you know the type.
They're the ones where pages blip and fly across the screen, music blares from your PC speakers and type is so small you would need to be bit-sized to read it.
These days, designers are everywhere trying to convince clients and firms alike, that Flash gives them more options and allows them to express themselves more creatively.
Well, when did a designer's creativity take precedence over plain old effectiveness? Let's take a moment to pick apart Flash websites and three major accessibility problems associated with them.
The first of our Flash site perils: User accessibility Let's talk Atmosphere, since that is what the designers will try and sell you on first.
Like a storefront or good restaurant, atmosphere is probably the most important factor of a website.
How comfortable is your site?How intuitive is it on which to find information? How easy is the text to read? One of the most beautiful things about properly built websites, is their accessibility to the public.
Properly built HTML websites are marvels of modern technology: accessible on the web, by cell phone, with speech options for the blind, and even changeable text size for the poor of vision.
There are too many ways in which professional website designers make sites accessible to the broadest range of the public to go into in this article, but they allow each visitor's experience to be uniquely tailored to their own viewing needs and preferences.
The best websites provide quality content in an atmosphere that entices a visitor to stay as long as possible, and promise new content to keep them coming back.
Let me ask you, how many flash websites do you visit often, or even have bookmarked in your browser?Probably not too many.
Having been a professional web designer and marketing consultant for years, I can tell you with great certainty that no one stays on a flash site very long.
The format is cramped.
The type is small.
The beeping gets old quickly, and although you may have the most exceptional tastes in music, let us presume that not everyone will share in your interests.
I personally, upon visiting a site that decides to play music, leave and never return.
While Flash is great at offering lot's of options to designers, it's exceptionally poor at offering proportionate options to site visitors.
Flash powered sites are inaccessible by cell phone (to date no phone that I know of can run Flash, not even an iPhone, which has one of the most sophisticated web browsers of any phone on the market).
But, that's not even the worst part, Flash is also inaccessible to anyone without ActiveX plugins installed on their computer.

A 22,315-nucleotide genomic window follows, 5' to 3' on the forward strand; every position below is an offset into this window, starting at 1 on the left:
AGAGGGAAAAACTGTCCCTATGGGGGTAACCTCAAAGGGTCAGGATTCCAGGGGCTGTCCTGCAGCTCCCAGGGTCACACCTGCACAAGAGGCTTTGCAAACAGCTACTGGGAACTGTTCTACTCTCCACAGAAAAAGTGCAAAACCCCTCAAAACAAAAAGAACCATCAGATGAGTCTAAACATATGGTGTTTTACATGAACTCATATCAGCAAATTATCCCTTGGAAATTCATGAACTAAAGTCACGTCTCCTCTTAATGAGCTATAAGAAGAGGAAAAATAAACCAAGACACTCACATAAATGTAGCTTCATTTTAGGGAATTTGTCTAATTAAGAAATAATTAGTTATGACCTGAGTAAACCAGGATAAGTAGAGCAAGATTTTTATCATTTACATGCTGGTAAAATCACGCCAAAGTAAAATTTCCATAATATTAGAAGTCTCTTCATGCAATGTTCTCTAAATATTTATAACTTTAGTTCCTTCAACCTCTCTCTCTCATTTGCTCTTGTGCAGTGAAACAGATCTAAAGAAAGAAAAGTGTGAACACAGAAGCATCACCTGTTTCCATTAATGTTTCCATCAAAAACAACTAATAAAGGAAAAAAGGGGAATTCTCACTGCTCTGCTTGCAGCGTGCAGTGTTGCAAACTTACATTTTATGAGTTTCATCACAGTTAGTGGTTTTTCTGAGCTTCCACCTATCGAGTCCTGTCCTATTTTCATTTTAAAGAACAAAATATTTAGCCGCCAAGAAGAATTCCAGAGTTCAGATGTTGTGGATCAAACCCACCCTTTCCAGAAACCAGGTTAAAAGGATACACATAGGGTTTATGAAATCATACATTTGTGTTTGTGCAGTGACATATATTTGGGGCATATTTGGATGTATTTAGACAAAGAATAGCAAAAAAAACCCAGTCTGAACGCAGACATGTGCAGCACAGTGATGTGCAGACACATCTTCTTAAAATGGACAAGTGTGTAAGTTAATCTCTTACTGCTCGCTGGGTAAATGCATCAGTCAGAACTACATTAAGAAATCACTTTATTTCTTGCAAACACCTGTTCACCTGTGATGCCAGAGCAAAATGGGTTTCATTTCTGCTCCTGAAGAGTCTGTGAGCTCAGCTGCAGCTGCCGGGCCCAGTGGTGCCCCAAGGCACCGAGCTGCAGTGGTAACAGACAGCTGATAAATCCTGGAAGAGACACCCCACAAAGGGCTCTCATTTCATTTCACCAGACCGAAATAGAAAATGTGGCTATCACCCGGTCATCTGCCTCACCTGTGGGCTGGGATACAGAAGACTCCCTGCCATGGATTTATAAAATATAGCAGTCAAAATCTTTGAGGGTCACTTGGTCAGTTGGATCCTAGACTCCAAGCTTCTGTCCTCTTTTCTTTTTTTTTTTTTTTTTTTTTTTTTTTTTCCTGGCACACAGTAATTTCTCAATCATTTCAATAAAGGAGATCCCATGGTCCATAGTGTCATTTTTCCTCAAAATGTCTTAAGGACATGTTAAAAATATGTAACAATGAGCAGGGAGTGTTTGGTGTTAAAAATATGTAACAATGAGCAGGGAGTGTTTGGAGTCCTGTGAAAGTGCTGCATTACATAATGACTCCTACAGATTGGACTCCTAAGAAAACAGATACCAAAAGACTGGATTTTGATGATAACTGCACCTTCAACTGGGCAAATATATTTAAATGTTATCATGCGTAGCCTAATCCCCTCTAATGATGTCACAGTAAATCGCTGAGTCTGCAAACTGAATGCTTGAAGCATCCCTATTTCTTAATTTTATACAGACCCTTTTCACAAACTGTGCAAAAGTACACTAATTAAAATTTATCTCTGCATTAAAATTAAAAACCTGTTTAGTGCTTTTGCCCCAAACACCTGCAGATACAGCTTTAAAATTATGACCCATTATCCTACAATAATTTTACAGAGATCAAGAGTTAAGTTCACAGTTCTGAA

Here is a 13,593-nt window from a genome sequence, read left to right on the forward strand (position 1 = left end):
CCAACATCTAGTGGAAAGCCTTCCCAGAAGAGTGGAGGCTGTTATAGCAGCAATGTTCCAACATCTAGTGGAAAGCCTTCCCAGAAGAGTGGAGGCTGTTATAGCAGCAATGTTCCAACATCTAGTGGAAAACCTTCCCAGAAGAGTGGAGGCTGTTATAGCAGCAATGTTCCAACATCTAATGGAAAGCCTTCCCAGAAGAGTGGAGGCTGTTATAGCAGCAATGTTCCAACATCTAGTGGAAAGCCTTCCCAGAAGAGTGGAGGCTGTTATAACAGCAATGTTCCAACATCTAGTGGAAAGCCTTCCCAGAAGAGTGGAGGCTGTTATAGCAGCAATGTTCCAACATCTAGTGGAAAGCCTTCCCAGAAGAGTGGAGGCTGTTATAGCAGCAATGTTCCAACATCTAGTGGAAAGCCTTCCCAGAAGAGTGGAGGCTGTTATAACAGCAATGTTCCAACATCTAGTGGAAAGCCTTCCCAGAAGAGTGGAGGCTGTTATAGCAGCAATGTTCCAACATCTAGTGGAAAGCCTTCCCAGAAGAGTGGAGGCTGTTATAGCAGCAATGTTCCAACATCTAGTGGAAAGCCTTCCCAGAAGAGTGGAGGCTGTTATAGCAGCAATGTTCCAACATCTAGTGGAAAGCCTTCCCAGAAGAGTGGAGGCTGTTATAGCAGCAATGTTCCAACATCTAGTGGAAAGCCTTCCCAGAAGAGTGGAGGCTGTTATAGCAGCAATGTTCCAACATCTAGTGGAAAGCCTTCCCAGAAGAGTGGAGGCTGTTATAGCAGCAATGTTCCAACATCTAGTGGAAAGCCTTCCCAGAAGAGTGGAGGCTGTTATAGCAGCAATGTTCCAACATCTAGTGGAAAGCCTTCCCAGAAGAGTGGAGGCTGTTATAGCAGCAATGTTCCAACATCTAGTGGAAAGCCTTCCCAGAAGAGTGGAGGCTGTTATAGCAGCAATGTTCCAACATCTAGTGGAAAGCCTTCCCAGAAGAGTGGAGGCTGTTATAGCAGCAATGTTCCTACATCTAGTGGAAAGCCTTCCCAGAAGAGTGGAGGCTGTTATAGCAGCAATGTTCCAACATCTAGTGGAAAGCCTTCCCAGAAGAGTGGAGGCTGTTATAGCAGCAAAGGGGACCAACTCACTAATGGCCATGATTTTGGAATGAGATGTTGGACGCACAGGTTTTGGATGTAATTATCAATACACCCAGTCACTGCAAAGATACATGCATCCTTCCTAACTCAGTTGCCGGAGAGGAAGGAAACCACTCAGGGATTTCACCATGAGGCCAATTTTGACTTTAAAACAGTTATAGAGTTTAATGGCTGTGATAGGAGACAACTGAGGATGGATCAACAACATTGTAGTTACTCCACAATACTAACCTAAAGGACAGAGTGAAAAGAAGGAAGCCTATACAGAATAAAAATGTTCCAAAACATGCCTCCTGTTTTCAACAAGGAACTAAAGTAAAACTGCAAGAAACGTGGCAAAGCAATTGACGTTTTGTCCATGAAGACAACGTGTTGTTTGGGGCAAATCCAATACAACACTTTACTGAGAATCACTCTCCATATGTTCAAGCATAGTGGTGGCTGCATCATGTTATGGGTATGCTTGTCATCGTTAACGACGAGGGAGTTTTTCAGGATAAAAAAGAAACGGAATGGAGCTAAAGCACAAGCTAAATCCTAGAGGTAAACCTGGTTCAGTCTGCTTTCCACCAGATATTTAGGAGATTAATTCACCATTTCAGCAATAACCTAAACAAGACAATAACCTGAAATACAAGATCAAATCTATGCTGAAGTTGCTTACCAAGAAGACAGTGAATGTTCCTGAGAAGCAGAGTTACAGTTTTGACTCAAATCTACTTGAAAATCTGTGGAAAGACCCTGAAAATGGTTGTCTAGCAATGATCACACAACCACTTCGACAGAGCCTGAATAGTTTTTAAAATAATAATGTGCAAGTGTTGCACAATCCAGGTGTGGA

Now, you may think that everyone must have Flash / ActiveX on their computers by now...
Most of people that will be viewing your business' website, will be doing so from their cubicle at work, and companies are exerting tighter and tighter controls over what their employees can see or do over the web...
and that includes your Flash website.
So, if your small business has some great flashy website, kiss corporate America goodbye.
Here's the second thing that you can write off about your Flash site: Search Engine Accessibility (i.
being found on Google and the like.
) No, I'm not kidding.
With a Flash website, you can count yourself out for ever attaining page one, two, or even three of a Google search, and the reason is pretty simple:Google will have no idea what your site says or is about.
Search engines base their ranking on two very important criteria: how many QUALITY pages link to your site (you may still be alright there, if you have been doing your SEO publishing) and how much relevant content there is on your site for the search term in question.
Now, considering that Google and all of the other search engines will not be able to read the text on your Flash site, your chances of producing relevant content results are less than favorable.
Here's the last of our Flash site perils:Administrative Accessibility Maybe you've already run into this problem.
You have a great site, but you need some changes made and you are no longer using the designer that created the site for you.
You call your current designer and ask for the changes, only to have them tell you that they just can't do it, because they don't have the master file.
Flash sites are notorious for this.
There is a public file that is accessed from the web, this is the file that viewers see when they go to your domain and it is also the file on your hosting account.
This file is protected from import or change.
However, there is also a master file in which the site was created and in which all changes must be made.
Flash designers guard this file with their life!They almost never post it to the hosting account and never tell the client that this file exists and is needed.
For the uninformed, this can lead to thousands of dollars as the previous designer is tracked down or the site is rebuilt.
Wow that's a lot of problems!And that's only counting accessibility issues.
In part 2, we'll examine how these sites affect your potential customer base and your bottom line, but that's all for now!